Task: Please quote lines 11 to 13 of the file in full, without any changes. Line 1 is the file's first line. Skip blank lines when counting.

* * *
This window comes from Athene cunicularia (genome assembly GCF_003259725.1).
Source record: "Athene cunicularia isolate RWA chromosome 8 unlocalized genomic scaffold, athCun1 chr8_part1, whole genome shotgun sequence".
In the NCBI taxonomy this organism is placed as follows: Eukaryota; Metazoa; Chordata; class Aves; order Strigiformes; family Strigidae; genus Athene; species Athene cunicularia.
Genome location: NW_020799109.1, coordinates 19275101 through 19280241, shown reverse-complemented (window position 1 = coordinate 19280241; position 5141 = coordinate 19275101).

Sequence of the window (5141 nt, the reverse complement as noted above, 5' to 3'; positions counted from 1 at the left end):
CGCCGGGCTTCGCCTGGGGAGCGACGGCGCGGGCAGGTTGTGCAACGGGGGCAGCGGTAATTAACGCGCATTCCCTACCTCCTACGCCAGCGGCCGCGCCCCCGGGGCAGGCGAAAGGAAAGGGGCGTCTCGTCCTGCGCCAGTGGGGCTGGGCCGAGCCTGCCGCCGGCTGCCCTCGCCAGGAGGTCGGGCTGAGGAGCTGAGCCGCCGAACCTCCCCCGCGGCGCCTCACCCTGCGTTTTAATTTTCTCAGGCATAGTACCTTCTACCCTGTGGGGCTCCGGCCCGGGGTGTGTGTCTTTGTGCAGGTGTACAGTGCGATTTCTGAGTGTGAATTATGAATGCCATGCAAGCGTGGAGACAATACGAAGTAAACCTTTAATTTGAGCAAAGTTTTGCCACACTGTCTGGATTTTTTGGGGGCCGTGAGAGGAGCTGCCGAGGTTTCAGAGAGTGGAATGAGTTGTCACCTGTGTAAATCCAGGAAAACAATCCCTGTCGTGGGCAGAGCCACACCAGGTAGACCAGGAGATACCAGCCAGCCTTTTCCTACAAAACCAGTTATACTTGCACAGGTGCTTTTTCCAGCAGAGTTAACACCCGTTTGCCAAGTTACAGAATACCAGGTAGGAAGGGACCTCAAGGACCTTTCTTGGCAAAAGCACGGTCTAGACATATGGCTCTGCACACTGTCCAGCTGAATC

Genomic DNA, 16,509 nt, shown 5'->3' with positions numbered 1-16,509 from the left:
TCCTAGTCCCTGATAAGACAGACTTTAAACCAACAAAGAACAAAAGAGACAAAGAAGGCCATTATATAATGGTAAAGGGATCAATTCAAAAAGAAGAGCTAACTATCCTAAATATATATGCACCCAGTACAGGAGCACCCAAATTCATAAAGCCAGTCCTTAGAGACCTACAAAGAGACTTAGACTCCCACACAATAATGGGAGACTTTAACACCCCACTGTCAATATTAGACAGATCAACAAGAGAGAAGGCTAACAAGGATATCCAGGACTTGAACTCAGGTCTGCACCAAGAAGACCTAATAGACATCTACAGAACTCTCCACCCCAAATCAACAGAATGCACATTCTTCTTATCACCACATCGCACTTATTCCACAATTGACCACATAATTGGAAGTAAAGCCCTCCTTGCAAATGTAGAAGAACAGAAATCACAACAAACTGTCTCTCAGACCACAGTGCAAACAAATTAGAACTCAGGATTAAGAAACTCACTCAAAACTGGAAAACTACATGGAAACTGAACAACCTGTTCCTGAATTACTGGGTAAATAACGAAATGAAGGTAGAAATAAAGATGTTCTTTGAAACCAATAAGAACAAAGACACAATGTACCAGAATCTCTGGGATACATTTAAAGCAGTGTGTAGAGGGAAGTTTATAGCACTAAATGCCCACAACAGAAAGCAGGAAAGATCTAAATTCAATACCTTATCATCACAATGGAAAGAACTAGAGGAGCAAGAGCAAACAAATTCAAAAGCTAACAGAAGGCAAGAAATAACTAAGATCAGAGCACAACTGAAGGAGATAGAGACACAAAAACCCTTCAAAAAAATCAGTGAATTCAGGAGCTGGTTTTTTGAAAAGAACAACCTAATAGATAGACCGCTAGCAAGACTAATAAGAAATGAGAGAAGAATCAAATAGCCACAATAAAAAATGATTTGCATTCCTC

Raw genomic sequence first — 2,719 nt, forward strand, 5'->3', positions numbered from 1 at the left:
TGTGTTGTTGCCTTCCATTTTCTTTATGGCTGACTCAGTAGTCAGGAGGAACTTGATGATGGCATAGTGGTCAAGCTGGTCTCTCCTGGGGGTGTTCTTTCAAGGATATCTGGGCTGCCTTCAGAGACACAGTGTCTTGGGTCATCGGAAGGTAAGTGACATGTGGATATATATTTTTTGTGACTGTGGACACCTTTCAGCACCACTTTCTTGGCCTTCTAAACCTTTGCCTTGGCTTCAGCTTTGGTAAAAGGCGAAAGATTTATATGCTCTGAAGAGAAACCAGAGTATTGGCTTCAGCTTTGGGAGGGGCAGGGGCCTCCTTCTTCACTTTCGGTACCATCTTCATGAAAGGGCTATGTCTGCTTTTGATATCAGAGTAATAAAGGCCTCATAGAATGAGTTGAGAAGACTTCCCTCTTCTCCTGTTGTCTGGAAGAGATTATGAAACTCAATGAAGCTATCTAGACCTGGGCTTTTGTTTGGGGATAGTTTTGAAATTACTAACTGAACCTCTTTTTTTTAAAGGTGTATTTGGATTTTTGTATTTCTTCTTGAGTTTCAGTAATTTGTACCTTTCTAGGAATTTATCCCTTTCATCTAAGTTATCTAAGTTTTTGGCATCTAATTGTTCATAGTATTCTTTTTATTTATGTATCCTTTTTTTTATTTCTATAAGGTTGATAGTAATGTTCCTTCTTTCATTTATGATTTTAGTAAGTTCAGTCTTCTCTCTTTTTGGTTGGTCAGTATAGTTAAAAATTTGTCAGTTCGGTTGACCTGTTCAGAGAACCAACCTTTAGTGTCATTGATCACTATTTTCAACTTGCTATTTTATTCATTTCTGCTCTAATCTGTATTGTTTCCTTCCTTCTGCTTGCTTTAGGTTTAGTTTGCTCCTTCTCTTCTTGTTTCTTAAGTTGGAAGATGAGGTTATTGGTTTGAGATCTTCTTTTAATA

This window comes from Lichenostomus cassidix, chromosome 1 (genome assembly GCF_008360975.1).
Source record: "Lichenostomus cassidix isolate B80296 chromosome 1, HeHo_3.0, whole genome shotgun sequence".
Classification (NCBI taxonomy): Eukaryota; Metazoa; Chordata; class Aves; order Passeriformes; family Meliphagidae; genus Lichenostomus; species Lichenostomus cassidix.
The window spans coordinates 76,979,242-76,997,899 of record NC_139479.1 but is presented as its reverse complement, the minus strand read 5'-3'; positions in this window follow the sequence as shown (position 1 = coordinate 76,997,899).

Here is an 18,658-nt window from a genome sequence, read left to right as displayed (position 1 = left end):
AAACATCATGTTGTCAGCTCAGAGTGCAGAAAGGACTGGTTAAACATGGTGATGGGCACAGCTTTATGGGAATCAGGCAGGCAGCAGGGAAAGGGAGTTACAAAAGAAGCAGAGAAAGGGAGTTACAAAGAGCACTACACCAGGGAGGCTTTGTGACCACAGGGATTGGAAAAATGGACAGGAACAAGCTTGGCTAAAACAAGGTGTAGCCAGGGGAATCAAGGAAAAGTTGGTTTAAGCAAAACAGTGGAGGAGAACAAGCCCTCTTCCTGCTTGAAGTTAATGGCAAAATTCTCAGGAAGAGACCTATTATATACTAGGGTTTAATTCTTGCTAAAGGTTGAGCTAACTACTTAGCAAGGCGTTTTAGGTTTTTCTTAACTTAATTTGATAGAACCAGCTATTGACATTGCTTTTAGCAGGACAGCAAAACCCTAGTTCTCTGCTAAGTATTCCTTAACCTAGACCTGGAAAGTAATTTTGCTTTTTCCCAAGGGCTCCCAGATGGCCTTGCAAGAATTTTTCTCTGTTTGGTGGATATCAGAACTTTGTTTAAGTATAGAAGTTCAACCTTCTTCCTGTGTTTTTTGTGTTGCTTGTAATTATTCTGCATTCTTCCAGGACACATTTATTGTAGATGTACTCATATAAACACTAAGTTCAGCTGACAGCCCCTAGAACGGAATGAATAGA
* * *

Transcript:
This window comes from Lichenostomus cassidix, chromosome 1 (genome assembly GCF_008360975.1).
Source record: "Lichenostomus cassidix isolate B80296 chromosome 1, HeHo_3.0, whole genome shotgun sequence".
Classification (NCBI taxonomy): Eukaryota; Metazoa; Chordata; class Aves; order Passeriformes; family Meliphagidae; genus Lichenostomus; species Lichenostomus cassidix.